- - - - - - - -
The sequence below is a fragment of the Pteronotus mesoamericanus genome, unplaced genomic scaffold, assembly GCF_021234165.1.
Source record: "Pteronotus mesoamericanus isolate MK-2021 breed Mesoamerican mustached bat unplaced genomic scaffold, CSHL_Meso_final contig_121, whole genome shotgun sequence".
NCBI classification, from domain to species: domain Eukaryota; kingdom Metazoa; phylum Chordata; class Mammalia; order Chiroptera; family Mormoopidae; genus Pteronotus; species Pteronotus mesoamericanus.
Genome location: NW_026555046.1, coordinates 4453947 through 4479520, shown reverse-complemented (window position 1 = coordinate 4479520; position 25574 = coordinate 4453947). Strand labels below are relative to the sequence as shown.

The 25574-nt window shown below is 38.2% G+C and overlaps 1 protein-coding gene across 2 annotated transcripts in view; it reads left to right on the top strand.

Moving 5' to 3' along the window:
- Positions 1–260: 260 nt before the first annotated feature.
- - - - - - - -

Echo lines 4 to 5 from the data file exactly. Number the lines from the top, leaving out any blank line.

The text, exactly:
Genome location: NW_026555046.1, coordinates 4453947 through 4479520, shown reverse-complemented (window position 1 = coordinate 4479520; position 25574 = coordinate 4453947). Strand labels below are relative to the sequence as shown.

The 25574-nt window shown below is 38.2% G+C and overlaps 1 protein-coding gene across 2 annotated transcripts in view; it reads left to right on the top strand.